Whether the Dodgers are willing to pay anybody $20 million or more a season annually is doubtful, especially after what they've seen from Andruw Jones at $18.1 million a year. Ramirez, as polished with the media as he is at the plate, had a response for that.
"I've already made $160 million," he said. "I like it here. I'm looking for peace. I want to stay here. At the end of the season, if the Dodgers want me to end my career here, we'll sit down and talk. Time will tell."
Ramirez's tune could change if and when serious negotiations begin, but he insisted he is not motivated solely by money.
"I want peace," he said. "After the game [Friday night], I went out to dinner and nobody bothers you. In Boston, you go from the stadium straight home. That's what I'm talking about. Some people recognized me, said congratulations, that's it. I could go to the movies with my family. I've got nothing against Boston, but this is what I'm looking for. The game is supposed to be fun."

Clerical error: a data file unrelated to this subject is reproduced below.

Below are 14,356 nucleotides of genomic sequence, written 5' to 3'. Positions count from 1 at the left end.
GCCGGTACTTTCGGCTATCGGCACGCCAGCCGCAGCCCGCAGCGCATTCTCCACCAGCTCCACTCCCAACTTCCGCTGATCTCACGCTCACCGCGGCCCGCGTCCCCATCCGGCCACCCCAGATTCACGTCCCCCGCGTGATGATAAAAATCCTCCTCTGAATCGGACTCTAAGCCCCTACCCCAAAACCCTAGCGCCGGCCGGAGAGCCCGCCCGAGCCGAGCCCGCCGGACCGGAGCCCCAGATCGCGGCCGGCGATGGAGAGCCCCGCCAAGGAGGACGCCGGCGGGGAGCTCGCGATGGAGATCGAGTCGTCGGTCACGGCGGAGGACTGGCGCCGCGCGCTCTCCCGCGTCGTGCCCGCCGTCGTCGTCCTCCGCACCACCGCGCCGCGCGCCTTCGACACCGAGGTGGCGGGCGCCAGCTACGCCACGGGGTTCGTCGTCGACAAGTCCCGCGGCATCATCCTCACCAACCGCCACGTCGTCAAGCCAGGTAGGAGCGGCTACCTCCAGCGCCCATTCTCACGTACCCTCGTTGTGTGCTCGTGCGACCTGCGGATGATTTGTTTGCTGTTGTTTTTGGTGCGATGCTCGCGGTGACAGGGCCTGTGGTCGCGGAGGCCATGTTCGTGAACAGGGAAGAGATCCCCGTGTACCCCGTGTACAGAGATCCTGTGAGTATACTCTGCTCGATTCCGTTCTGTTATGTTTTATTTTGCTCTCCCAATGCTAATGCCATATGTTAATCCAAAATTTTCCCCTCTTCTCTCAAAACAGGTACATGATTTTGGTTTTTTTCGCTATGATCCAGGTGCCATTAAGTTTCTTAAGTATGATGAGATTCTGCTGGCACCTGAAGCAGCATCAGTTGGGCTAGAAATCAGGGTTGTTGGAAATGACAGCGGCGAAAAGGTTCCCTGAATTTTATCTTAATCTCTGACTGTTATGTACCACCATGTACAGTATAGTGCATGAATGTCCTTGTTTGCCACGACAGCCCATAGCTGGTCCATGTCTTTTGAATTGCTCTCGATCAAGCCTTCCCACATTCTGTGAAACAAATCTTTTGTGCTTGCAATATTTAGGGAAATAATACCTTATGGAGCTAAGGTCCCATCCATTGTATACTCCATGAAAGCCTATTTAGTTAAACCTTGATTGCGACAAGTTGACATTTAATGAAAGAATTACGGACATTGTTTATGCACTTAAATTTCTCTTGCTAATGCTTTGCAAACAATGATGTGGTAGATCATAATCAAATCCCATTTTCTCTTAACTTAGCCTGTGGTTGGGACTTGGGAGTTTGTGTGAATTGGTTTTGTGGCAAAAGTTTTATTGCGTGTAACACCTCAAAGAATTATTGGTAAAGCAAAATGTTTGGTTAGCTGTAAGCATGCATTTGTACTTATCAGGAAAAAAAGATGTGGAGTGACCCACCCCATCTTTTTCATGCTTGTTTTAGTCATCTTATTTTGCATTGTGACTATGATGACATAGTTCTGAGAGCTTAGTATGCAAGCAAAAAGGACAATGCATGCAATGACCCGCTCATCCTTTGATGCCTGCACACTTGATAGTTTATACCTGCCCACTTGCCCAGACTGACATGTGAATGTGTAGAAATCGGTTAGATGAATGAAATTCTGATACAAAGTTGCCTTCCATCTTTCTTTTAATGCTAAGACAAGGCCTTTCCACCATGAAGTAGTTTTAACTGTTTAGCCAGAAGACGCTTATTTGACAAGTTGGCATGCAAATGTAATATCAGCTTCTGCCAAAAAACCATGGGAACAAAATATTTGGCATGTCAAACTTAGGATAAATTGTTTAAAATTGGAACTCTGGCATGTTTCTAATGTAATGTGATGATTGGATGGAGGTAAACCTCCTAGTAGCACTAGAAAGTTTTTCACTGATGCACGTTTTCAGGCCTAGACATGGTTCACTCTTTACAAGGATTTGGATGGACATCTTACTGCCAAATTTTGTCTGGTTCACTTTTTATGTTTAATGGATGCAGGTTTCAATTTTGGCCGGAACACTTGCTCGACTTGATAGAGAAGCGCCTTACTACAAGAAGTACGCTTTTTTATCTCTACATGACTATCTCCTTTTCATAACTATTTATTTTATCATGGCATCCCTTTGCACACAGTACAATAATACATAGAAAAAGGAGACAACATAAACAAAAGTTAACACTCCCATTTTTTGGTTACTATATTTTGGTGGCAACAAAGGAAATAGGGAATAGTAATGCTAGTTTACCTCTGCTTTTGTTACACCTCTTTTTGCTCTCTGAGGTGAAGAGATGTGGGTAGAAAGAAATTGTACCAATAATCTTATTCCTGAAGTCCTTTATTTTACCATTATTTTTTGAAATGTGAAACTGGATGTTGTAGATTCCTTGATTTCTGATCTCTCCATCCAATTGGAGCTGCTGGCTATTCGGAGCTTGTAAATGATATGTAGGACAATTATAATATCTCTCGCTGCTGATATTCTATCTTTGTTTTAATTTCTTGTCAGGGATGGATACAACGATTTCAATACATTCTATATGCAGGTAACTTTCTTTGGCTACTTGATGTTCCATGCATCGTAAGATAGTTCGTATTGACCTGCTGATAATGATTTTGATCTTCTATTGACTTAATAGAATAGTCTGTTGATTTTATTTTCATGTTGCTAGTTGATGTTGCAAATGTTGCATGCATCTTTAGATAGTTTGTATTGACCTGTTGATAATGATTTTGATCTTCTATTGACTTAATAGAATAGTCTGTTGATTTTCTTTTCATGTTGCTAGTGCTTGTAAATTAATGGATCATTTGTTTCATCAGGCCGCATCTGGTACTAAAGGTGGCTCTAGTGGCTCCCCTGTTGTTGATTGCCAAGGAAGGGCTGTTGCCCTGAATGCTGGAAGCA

The implication being, of course, is that baseball no longer was fun for Ramirez in Boston.
Manager Joe Torre, going from New York to Los Angeles, said he knows what Ramirez means.
"It's hard for him to know that after one game, but I left New York and the first day at Spring Training, I loved it with the Dodgers," Torre said. "It's much different than he's used to. Maybe he'll enjoy what he's doing. I've enjoyed it here."
As for his first game with the Dodgers, Ramirez disagreed that he didn't hustle on a ball to the left-center gap by Chris Burke that went for a triple.
"I can't take that. What do you think I am, [Juan] Pierre?" he said. "I'm not that fast. I'm 5.3 to first base, remember?"